Crimmigration refers to the relationship between criminal law and immigration law. A crimmigration case, for example, may involve an immigrant who has become deportable because of their criminal history.
Especially in recent years, the U.S. government has devoted substantial resources to crimmigration cases. Adjudicating officers scrutinize applications and conduct thorough background checks before admitting foreign citizens into the United States, and the Trump administration has worked to expedite removal processes for those who entered without inspection or became deportable due to alleged criminal conduct.
To give yourself the highest possible likelihood of obtaining the status you seek (and to keep yourself from losing that status once you obtain it), you will want to learn everything you can about crimmigration. You can then avoid risks, exercise your rights, and know when it’s time to hire an attorney.
Here are a few examples of crimes that generally allow the U.S. government to deny you entry, deny you a green card, or deport you from the United States:
- Crimes of moral turpitude. A crime involving moral turpitude (CIMT) is a loosely defined term, referring to any crime that shocks the public conscience because it is done recklessly or with evil intent. Unfortunately, there is no hard line that defines a crime as a CIMT. Whether it affects your admissibility or jeopardizes your current status depends on many different factors (e.g. your immigration situation, the specific crime, how many crimes you committed, your intention, etc.).
- Controlled substance offenses. From simple possession to drug trafficking, different types of controlled substance offenses will have different levels of impact on your admissibility or status. Simple possession, for example, may not prevent you from entering or remaining in the U.S. if you manage to obtain a waiver.
- Aggravated felonies. Aggravated felonies are the most damaging type of conviction for immigrants. If you are convicted of an aggravated felony, you are generally ineligible for a waiver. Drug trafficking is one example of an aggravated felony.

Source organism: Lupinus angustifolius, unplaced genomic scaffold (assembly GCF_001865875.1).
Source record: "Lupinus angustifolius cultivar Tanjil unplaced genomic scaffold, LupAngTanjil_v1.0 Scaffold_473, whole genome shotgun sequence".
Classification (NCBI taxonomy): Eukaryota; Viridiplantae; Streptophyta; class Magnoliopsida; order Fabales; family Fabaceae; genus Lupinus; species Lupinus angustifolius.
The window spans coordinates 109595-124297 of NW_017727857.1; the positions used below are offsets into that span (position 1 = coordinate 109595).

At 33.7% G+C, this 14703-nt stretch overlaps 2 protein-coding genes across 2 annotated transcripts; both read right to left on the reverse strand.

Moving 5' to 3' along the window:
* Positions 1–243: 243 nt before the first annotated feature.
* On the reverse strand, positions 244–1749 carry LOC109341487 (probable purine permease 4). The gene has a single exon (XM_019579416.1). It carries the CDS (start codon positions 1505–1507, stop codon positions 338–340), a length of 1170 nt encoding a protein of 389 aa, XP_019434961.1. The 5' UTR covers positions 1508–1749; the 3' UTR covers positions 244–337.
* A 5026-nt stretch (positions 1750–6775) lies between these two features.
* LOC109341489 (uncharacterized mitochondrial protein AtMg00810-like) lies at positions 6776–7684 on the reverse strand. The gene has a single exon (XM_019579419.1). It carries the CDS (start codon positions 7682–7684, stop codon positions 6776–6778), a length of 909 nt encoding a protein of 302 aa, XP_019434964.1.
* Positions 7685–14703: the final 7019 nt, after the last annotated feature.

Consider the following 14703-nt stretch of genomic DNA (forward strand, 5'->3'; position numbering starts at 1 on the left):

If you have been accused or convicted of any of the above or other types of crimes, you will need the counsel and representation of a highly experienced attorney who can fight for your rights in a court of law. Although the U.S. government strives to maintain a zero-tolerance policy against crime, you may have several options at your disposal, and a skilled attorney can help you overcome barriers related to crimmigration.
Staying Safe from Deportation
If your goal is to live and work in the U.S. permanently and without fear of deportation, you may consider applying for citizenship (naturalization) as soon as you become eligible. U.S. citizens can never be deported unless the government discovers that the person’s citizenship was obtained through fraud. The path to citizenship, however, will take years of preparation and care.
First, you will need to obtain an immigrant visa and successfully enter the United States as a lawful permanent resident. Alternatively, you may adjust your status to permanent residence if you were already in the U.S. lawfully.
Once you become a permanent resident, you will need to closely follow all the terms of your immigration status, as well as all local, state, and federal laws. If you are accused of a crime during this period, you will need dedicated advocacy from an experienced attorney. Once you maintain permanent residence for five years and meet all other requirements for citizenship, you may apply for naturalization. If you pass your naturalization interview, you can then enjoy all the rights and benefits of U.S. citizenship—including permanent protection against deportation.
Retain Support from a Law Firm You Can Trust
No matter what stage of the process you are currently experiencing, our attorney at The Law Office of Yifei He, PLLC is ready to step in and provide the skillful advocacy you need. He can help you understand your rights and responsibilities, and, if needed, he is fully prepared to develop and implement an effective deportation defense strategy.